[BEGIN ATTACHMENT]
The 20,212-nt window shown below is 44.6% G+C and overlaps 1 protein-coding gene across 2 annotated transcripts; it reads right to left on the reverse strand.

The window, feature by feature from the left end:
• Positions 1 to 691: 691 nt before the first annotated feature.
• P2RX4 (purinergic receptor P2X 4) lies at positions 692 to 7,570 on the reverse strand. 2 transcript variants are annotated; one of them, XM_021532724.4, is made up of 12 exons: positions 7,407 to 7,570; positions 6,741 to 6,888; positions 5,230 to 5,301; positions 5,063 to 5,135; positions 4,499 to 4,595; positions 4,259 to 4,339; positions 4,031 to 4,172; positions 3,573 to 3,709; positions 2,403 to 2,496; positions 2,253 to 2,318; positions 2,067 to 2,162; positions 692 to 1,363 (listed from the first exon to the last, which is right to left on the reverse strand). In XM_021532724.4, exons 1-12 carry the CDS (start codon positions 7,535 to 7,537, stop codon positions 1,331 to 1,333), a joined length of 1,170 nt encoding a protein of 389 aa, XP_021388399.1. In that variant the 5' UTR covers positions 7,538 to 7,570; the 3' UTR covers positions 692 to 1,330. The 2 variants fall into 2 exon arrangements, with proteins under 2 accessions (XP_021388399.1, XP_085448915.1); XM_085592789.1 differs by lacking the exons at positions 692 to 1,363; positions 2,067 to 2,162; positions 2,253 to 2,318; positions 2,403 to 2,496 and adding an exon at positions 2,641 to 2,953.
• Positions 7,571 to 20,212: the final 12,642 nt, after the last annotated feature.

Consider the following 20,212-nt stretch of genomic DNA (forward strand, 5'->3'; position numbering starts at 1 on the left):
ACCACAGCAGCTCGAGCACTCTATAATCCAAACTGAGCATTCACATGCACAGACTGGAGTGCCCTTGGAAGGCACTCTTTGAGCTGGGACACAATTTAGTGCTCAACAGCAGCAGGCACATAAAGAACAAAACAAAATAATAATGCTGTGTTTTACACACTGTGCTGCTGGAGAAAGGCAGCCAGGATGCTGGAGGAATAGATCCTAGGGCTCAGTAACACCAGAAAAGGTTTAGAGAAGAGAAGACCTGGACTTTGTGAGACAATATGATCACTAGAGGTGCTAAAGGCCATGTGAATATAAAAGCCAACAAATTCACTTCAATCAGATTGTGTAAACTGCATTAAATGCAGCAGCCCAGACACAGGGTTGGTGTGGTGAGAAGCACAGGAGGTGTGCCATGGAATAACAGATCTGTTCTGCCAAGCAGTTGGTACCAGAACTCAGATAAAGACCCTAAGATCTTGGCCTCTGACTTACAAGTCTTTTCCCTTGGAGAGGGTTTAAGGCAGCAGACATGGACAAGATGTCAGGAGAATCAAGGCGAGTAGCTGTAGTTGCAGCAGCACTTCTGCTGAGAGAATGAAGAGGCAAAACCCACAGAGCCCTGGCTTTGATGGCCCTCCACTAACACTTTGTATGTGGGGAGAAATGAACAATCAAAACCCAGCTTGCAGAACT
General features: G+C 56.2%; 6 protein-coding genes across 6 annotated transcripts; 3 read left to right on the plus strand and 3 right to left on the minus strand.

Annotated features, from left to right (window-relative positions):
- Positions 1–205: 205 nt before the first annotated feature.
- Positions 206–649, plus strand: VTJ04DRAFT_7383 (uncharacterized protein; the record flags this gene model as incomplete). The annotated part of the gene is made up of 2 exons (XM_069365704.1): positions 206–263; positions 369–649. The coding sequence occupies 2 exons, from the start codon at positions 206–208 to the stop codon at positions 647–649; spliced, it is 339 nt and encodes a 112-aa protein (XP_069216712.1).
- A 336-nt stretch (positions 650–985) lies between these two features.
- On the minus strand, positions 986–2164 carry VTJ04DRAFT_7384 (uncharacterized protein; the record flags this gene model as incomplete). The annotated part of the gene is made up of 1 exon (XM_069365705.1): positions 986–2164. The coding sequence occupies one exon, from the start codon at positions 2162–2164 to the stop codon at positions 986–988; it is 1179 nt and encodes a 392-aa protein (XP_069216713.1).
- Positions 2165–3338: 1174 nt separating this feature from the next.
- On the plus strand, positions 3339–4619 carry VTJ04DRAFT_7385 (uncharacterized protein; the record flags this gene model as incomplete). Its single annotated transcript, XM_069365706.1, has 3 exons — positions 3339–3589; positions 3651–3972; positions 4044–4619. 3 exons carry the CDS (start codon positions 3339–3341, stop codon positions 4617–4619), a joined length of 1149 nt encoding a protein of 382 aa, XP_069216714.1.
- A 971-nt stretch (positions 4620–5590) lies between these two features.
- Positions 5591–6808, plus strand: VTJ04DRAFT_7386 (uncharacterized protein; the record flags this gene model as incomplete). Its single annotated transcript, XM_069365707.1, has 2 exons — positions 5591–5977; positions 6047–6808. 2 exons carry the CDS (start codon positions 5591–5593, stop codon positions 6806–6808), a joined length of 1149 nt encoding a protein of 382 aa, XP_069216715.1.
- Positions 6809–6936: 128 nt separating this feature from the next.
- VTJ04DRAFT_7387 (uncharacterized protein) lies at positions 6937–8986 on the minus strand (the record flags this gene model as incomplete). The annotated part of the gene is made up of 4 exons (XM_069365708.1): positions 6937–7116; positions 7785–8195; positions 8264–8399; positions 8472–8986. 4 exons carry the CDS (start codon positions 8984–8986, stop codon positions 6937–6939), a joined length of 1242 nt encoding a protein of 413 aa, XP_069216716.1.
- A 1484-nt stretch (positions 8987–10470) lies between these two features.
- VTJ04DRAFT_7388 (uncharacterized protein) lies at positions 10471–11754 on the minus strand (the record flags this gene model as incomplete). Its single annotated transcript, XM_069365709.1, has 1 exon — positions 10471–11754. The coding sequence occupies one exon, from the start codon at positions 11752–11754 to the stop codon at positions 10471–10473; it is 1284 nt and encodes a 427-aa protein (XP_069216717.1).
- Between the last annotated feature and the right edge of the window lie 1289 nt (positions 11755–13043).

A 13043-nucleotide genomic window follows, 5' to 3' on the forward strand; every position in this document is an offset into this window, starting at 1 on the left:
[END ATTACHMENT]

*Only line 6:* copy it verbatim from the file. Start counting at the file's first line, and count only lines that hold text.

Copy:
Consider the following 20,212-nt stretch of genomic DNA (forward strand, 5'->3'; position numbering starts at 1 on the left):